Flowers are nature’s mass indulgence, granted to all of us. If flowers were bells I’d never tire of ringing them. Here are enough shooting stars to win a war with. All the stained glass windows of all the churches of the earth lie shattered underfoot and fused to make this garden. Fresh corridors open, cool moist shades rich with the blended smells of elder and fern and loamy earth. The primrose blooms on the mountain, the creamy anemone over the sea. The cliffs brighten with purple lupine and yellow cinquefoil. Starflowers gleam in the forest glades. A sweet-as-candy mist hovers around the valerian. Fumes of photosynthesis leave me giddy. I nuzzle close and taste pink petals. Diminutive bells swing in the currents of my breath. Fragrances vie in the solstice air, pink distillates and green liquors, sun-gold juices and palate-drenching elixirs. Green, more green, from the silvery green of the willows to the dark impasto of the evergreens. Yellow paintbrush, purple-throated iris, wild rose and Jacob’s ladder, immortal bog candle, shy maiden, blushing spirea, pink pyrola, nagoonberry, chocolate lily, saxifrage, rockcress, black-tipped groundsel, spring beauty, northern bedstraw, Sitka burnet, large leaf avens, fluorescent sweet pea and ooh and aah the rose-purple orchid.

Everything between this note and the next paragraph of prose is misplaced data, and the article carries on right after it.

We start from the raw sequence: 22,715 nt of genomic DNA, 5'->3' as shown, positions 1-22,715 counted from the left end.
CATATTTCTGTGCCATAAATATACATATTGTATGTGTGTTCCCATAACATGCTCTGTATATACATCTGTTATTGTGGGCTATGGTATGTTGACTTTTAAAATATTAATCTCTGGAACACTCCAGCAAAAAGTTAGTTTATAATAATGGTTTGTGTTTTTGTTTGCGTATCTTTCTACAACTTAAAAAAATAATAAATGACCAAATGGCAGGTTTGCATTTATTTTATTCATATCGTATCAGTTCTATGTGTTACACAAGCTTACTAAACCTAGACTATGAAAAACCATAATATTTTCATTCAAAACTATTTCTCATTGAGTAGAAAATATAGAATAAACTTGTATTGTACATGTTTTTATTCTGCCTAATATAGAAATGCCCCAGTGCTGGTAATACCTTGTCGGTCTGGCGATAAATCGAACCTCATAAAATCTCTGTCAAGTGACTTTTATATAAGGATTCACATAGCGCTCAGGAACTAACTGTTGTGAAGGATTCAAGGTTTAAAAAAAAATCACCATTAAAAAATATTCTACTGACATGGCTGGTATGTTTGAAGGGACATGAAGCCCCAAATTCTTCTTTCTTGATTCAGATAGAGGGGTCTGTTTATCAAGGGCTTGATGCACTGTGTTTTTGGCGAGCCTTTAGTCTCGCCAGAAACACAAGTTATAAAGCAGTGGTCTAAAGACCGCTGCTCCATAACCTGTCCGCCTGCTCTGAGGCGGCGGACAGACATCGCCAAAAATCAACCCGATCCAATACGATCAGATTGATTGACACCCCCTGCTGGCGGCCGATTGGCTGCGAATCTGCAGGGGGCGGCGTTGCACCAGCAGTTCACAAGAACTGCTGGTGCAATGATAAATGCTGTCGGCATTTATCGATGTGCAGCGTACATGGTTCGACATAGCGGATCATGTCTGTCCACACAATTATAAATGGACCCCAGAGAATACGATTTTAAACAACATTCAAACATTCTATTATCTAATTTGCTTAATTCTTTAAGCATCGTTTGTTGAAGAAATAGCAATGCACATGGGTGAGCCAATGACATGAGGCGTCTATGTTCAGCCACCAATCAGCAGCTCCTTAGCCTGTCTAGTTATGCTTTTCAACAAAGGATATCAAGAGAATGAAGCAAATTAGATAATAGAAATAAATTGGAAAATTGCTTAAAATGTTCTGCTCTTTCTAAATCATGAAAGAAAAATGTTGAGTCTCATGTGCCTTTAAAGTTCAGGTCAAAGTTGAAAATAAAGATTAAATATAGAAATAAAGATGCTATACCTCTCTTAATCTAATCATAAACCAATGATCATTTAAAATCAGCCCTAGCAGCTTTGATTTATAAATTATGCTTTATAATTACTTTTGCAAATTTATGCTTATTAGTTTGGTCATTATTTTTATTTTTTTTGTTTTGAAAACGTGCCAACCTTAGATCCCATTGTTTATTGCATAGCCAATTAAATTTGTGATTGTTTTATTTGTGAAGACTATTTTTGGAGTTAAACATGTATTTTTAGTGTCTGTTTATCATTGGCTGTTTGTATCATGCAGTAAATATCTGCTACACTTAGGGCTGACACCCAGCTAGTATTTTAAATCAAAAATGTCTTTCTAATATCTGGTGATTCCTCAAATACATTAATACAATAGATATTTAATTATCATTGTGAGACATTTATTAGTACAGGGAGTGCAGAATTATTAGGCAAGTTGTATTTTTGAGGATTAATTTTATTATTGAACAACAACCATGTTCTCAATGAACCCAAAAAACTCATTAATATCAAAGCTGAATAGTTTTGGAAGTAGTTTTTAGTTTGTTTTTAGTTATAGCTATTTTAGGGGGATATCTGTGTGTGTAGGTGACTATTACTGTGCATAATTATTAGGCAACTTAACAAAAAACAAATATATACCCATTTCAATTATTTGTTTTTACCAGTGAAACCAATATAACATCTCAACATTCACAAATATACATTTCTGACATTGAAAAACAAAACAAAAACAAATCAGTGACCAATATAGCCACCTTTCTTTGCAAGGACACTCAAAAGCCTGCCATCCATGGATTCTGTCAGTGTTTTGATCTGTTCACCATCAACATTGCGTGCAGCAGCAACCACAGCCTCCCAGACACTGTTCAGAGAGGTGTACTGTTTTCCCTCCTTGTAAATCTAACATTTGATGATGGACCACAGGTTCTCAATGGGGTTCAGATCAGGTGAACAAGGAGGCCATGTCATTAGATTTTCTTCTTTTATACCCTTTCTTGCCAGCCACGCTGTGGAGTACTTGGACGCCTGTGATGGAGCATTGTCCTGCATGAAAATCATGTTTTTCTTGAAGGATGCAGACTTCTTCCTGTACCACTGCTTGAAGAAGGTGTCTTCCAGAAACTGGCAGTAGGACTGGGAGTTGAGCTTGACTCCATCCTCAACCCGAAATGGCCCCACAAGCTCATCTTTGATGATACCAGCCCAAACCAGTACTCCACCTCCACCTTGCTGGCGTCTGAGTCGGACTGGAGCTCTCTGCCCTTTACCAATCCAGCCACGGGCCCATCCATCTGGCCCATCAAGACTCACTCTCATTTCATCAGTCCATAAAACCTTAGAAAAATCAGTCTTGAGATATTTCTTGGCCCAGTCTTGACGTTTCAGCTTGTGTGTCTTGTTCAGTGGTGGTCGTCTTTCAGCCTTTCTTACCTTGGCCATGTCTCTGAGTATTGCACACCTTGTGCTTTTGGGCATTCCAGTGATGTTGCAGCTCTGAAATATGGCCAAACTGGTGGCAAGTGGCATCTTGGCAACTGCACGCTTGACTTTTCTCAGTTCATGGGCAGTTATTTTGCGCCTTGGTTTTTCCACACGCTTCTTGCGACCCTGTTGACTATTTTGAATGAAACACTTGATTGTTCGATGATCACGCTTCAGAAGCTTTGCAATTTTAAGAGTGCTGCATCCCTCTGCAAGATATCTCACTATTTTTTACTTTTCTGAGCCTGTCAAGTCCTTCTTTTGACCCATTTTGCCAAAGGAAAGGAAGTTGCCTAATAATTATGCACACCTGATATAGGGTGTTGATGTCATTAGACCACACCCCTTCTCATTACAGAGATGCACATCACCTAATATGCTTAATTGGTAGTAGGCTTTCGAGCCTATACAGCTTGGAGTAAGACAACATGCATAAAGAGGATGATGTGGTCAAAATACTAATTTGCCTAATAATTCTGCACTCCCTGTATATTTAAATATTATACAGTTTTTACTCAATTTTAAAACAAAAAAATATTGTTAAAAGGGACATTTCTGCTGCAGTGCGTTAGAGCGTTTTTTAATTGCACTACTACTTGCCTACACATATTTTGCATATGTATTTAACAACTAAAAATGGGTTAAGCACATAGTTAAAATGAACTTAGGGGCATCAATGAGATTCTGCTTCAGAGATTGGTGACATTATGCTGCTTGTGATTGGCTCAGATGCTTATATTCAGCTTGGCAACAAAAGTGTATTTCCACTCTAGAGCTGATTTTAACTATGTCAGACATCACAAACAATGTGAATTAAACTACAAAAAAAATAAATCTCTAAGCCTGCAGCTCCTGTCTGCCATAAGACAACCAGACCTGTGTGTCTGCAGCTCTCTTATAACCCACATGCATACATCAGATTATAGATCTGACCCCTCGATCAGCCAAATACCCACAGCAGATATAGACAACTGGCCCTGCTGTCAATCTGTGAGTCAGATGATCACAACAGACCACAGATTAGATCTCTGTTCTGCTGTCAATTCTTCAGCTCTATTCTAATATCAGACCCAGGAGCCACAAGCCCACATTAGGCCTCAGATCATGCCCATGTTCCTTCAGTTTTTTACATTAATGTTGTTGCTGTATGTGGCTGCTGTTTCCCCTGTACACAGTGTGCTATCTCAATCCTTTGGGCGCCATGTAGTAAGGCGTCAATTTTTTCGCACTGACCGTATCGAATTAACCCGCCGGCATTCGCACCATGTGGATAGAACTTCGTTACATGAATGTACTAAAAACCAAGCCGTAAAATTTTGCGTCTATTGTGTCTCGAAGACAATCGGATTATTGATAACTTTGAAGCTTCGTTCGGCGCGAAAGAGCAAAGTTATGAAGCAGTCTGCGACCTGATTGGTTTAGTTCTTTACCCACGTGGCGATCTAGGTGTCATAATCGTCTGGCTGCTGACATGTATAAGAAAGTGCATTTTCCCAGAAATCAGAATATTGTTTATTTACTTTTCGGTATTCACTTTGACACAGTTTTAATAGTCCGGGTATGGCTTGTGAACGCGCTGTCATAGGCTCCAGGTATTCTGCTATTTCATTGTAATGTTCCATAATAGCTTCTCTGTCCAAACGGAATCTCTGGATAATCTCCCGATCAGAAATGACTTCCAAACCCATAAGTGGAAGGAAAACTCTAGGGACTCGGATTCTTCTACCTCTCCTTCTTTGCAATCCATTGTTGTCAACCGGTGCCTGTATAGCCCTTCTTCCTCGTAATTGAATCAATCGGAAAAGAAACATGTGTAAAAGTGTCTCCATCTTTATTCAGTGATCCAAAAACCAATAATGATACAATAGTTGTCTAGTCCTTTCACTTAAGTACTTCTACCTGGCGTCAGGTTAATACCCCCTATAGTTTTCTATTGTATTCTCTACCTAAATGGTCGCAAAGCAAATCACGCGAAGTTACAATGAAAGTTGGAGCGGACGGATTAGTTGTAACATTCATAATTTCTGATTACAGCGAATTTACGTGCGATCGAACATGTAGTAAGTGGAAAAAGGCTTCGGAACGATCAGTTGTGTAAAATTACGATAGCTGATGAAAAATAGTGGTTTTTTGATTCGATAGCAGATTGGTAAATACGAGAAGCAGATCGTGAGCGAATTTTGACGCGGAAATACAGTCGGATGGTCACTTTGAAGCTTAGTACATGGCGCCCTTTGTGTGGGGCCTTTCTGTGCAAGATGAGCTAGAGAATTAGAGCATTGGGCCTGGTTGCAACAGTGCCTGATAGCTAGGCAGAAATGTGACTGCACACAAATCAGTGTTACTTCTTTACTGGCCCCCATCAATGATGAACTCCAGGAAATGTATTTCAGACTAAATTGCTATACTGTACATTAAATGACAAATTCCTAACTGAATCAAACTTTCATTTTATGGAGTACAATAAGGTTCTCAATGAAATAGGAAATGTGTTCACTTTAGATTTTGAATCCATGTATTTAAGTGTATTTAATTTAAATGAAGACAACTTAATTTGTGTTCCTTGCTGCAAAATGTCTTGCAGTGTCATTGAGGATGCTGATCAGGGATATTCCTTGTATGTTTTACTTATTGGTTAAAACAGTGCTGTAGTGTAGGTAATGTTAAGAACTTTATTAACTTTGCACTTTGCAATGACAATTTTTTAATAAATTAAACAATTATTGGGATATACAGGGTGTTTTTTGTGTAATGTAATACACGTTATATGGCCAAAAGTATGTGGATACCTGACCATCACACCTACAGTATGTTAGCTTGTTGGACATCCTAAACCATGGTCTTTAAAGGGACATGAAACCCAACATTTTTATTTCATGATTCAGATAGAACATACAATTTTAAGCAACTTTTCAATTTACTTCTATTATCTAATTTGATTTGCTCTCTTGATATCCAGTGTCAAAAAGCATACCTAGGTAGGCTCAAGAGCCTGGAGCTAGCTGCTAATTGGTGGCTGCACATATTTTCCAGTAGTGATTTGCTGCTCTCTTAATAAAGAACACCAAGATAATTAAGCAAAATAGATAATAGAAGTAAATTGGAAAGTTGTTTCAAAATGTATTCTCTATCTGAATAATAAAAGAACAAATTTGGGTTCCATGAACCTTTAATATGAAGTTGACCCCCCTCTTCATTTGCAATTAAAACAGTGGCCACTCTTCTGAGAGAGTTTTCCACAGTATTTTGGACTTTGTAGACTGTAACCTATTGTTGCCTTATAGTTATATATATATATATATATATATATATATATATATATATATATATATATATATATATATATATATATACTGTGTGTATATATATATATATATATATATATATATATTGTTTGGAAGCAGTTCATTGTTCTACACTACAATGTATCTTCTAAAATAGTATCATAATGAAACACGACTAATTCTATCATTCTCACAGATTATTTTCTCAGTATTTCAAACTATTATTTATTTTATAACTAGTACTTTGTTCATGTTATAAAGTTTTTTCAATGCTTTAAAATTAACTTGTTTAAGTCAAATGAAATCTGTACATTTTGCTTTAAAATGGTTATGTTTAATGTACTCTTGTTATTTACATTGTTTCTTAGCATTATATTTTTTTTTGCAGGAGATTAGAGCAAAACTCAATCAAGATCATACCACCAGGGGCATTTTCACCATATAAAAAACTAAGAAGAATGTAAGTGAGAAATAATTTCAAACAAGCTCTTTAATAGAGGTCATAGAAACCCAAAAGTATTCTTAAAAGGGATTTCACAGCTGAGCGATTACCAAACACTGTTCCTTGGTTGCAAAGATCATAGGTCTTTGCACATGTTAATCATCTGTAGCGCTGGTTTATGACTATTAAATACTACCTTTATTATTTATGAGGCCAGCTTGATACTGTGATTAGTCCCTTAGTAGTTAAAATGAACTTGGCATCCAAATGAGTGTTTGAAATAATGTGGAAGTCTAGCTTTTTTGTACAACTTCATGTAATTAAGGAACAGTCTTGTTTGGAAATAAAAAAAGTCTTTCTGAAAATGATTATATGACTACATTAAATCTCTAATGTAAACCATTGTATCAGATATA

A blustery wind blows over this wild bazaar.

    Get up! Come on! We’ll wake in their lairs the wild snapdragons, we’ll stir the grass of Parnassus, we’ll fetch the gentian and the rhododendron, the harebell throbbing with its strange blue light, and lethal and purple and velvety the fabled monkshood. At the dome of the wild chive, at the tower of the goldenrod, at the spire of the fireweed we’ll stop and raise our eyes. The engine of the sun sounds in our pulse, our wrists and throats and thighs, the plants mass around us, entwining ankles and calves and rubbing at hips, every square foot of earth hosting its cosmos of wildflowers.

    May’s flowers are long gone now. Petals lie like spent confetti in the moss. We’ve climbed the bloom pole and it’s done. Seed heads blacken and rattle. Berries redden. Mushrooms populate the woods. Rusty stalks prophetically point skywards.

    On the last day of September I find a yellow fleabane on the beach, and in the cottonwood grove three violet willow herbs. The yarrow soldiers on into October but can no further. They will be back. They’ll all be back, blooming over their graves, and I’ll be with them.

Tanyo Ravicz’s book, Alaskans: Stories, is a selection of his short fiction from literary magazines, and his novel, A Man of His Village, relates the odyssey of a migrant farm worker from Mexico to Alaska. He is currently working on companion books, fiction and nonfiction, that emerge from his years on Alaska’s Kodiak Island. This essay has been abstracted from his most recent work. Website: tanyo.net

Cover photo by Lacie Slezak on Unsplash